πέτομαι

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Ancient Greek[edit]

Alternative forms[edit]

Etymology[edit]

From Proto-Indo-European *péth₂eti (to fly) from the root *peth₂- (literally to spread one’s wings). Cognates Old English feþer (English feather), Latin petō, Sanskrit पतति (pátati), Avestan 𐬞𐬀𐬙𐬀𐬌𐬙𐬌(pataiti), Old Armenian թիռ (tʿiṙ).

Pronunciation[edit]

 

Verb[edit]

πέτομαι (pétomai)

  1. I fly
    • 800 BCE – 600 BCE, Homer, Iliad 13.59:
      αὐτὸς δ’ ὥς τ’ ἴρηξ ὠκύπτερος ὦρτο πέτεσθαι
      autòs d’ hṓs t’ írēx ōkúpteros ôrto pétesthai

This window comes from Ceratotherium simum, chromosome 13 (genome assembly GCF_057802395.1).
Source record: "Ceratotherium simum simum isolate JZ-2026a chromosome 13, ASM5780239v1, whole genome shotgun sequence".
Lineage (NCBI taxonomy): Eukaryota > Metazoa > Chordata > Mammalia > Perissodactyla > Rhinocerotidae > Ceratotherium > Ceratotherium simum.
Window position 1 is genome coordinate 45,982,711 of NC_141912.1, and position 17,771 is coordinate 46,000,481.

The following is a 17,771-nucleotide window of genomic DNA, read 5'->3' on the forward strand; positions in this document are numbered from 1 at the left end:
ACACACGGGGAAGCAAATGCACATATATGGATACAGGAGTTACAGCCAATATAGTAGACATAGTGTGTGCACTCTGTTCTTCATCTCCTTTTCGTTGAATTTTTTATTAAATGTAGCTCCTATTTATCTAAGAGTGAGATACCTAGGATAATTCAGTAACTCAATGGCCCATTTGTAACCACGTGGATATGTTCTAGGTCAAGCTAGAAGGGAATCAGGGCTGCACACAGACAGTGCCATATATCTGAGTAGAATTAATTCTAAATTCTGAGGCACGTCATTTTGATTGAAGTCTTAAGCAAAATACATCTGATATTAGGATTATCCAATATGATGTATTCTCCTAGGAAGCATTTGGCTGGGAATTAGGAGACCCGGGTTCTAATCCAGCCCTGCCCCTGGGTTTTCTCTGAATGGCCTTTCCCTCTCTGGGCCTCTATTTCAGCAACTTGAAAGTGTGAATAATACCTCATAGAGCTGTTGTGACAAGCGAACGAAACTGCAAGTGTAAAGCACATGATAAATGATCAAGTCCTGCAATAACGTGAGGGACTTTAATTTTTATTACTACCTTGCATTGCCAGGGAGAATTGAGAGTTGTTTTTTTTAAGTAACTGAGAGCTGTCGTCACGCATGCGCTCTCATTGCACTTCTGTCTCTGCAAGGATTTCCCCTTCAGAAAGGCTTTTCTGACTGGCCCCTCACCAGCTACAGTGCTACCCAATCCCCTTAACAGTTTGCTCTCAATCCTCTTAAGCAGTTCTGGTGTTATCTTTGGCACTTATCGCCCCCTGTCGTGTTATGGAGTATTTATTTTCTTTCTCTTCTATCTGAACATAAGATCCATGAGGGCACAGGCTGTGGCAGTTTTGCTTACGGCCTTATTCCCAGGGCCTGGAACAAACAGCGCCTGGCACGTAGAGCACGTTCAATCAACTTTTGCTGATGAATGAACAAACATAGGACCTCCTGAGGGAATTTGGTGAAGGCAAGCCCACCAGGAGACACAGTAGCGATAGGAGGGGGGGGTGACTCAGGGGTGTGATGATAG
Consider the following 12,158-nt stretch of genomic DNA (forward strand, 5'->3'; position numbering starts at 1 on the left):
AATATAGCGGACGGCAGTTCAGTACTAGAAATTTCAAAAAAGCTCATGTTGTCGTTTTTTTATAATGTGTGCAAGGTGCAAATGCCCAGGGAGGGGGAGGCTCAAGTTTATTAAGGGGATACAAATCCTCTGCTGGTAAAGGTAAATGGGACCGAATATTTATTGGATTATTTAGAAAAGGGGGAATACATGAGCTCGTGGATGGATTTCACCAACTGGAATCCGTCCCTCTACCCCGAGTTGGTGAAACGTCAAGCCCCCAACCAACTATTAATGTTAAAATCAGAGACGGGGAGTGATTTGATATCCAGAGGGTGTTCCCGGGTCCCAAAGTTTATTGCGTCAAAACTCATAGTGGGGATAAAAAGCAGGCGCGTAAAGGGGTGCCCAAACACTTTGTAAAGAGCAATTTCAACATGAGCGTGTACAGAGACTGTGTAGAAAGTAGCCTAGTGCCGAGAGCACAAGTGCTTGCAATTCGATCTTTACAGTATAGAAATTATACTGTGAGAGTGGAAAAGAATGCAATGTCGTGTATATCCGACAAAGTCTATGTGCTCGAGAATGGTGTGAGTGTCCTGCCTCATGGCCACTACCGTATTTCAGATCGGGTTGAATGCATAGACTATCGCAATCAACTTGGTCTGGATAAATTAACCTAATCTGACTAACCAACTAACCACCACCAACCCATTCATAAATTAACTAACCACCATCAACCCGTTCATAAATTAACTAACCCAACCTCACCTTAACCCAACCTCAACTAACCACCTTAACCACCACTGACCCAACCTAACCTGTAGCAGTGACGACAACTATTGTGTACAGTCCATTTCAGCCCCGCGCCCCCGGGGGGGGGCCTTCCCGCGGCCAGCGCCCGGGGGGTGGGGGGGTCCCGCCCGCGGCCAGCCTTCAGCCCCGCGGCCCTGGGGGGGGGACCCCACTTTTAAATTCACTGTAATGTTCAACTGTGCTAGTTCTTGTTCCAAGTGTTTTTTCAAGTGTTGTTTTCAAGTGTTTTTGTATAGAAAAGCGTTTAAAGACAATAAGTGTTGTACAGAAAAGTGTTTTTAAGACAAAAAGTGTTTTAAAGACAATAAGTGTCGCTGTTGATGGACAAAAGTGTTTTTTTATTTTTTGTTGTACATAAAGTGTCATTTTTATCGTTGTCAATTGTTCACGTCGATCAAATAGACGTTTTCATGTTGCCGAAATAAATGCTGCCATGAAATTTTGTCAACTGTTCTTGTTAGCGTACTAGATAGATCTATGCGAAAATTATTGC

And himself, even as a hawk, swift of flight, speedeth forth to fly
    1. (figuratively)
      • 522 BCE – 443 BCE, Pindar, Pythian Ode 8.90:
        ὁ δὲ καλόν τι νέον λαχὼν
        ἁβρότατος ἔπι μεγάλας
        ἐξ ἐλπίδος πέταται
        ὑποπτέροις ἀνορέαις
        ho dè kalón ti néon lakhṑn
        habrótatos épi megálas
        ex elpídos pétatai
        hupoptérois anoréais
        But he who has gained some fine new thing in his great opulence flies beyond hope on the wings of his manliness
  2. I dart, rush; I make haste
    • 800 BCE – 600 BCE, Homer, Iliad 13.754:
      κεκλήγων, διὰ δὲ Τρώων πέτετ’ ἠδ’ ἐπικούρων
      keklḗgōn, dià dè Trṓōn pétet’ ēd’ epikoúrōn
      and with loud shouting sped he through the Trojans and allies

Usage notes[edit]

The second aorist is more common than the first.

Inflection[edit]

Derived terms[edit]

Related terms[edit]

Descendants[edit]

References[edit]